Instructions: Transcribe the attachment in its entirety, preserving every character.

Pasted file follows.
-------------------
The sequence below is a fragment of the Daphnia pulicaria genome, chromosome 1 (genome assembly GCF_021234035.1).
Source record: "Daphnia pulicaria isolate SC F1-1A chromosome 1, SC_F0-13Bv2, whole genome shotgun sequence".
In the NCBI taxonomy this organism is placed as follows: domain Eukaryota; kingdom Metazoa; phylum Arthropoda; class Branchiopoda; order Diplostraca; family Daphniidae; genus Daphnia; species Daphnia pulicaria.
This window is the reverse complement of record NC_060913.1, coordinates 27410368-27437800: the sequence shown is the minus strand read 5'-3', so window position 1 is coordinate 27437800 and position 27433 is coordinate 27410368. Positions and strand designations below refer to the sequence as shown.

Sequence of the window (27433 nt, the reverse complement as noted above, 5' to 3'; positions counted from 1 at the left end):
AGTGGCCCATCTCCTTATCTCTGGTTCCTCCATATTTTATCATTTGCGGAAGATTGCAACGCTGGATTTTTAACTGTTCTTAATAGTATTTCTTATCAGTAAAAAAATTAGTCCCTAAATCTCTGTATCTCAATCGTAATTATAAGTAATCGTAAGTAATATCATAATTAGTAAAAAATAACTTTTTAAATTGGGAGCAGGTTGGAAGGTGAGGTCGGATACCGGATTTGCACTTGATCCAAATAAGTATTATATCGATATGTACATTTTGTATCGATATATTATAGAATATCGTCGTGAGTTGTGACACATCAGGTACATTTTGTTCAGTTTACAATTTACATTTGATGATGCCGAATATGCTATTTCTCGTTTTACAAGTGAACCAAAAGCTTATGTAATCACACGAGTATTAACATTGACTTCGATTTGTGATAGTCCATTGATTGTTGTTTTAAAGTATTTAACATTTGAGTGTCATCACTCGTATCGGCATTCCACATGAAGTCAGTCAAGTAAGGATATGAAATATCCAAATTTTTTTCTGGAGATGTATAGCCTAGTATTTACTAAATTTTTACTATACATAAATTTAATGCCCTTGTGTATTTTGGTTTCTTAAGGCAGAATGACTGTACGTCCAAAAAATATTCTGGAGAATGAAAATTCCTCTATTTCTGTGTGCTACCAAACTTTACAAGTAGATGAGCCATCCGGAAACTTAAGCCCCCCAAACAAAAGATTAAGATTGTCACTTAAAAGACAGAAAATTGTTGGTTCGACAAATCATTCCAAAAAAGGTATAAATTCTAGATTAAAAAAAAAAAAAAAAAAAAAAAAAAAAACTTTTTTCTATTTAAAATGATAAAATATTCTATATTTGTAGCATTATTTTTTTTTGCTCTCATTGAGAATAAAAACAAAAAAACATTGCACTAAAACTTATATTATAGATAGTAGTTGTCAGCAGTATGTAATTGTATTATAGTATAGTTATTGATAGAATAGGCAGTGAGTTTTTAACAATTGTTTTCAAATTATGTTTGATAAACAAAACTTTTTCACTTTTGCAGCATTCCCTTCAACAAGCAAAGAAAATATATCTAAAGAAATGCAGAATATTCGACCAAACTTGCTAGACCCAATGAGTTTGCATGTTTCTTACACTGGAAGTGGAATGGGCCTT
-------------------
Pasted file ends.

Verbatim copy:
The sequence below is a fragment of the Daphnia pulicaria genome, chromosome 1 (genome assembly GCF_021234035.1).
Source record: "Daphnia pulicaria isolate SC F1-1A chromosome 1, SC_F0-13Bv2, whole genome shotgun sequence".
In the NCBI taxonomy this organism is placed as follows: domain Eukaryota; kingdom Metazoa; phylum Arthropoda; class Branchiopoda; order Diplostraca; family Daphniidae; genus Daphnia; species Daphnia pulicaria.
This window is the reverse complement of record NC_060913.1, coordinates 27410368-27437800: the sequence shown is the minus strand read 5'-3', so window position 1 is coordinate 27437800 and position 27433 is coordinate 27410368. Positions and strand designations below refer to the sequence as shown.

Sequence of the window (27433 nt, the reverse complement as noted above, 5' to 3'; positions counted from 1 at the left end):
AGTGGCCCATCTCCTTATCTCTGGTTCCTCCATATTTTATCATTTGCGGAAGATTGCAACGCTGGATTTTTAACTGTTCTTAATAGTATTTCTTATCAGTAAAAAAATTAGTCCCTAAATCTCTGTATCTCAATCGTAATTATAAGTAATCGTAAGTAATATCATAATTAGTAAAAAATAACTTTTTAAATTGGGAGCAGGTTGGAAGGTGAGGTCGGATACCGGATTTGCACTTGATCCAAATAAGTATTATATCGATATGTACATTTTGTATCGATATATTATAGAATATCGTCGTGAGTTGTGACACATCAGGTACATTTTGTTCAGTTTACAATTTACATTTGATGATGCCGAATATGCTATTTCTCGTTTTACAAGTGAACCAAAAGCTTATGTAATCACACGAGTATTAACATTGACTTCGATTTGTGATAGTCCATTGATTGTTGTTTTAAAGTATTTAACATTTGAGTGTCATCACTCGTATCGGCATTCCACATGAAGTCAGTCAAGTAAGGATATGAAATATCCAAATTTTTTTCTGGAGATGTATAGCCTAGTATTTACTAAATTTTTACTATACATAAATTTAATGCCCTTGTGTATTTTGGTTTCTTAAGGCAGAATGACTGTACGTCCAAAAAATATTCTGGAGAATGAAAATTCCTCTATTTCTGTGTGCTACCAAACTTTACAAGTAGATGAGCCATCCGGAAACTTAAGCCCCCCAAACAAAAGATTAAGATTGTCACTTAAAAGACAGAAAATTGTTGGTTCGACAAATCATTCCAAAAAAGGTATAAATTCTAGATTAAAAAAAAAAAAAAAAAAAAAAAAAAAAACTTTTTTCTATTTAAAATGATAAAATATTCTATATTTGTAGCATTATTTTTTTTTGCTCTCATTGAGAATAAAAACAAAAAAACATTGCACTAAAACTTATATTATAGATAGTAGTTGTCAGCAGTATGTAATTGTATTATAGTATAGTTATTGATAGAATAGGCAGTGAGTTTTTAACAATTGTTTTCAAATTATGTTTGATAAACAAAACTTTTTCACTTTTGCAGCATTCCCTTCAACAAGCAAAGAAAATATATCTAAAGAAATGCAGAATATTCGACCAAACTTGCTAGACCCAATGAGTTTGCATGTTTCTTACACTGGAAGTGGAATGGGCCTT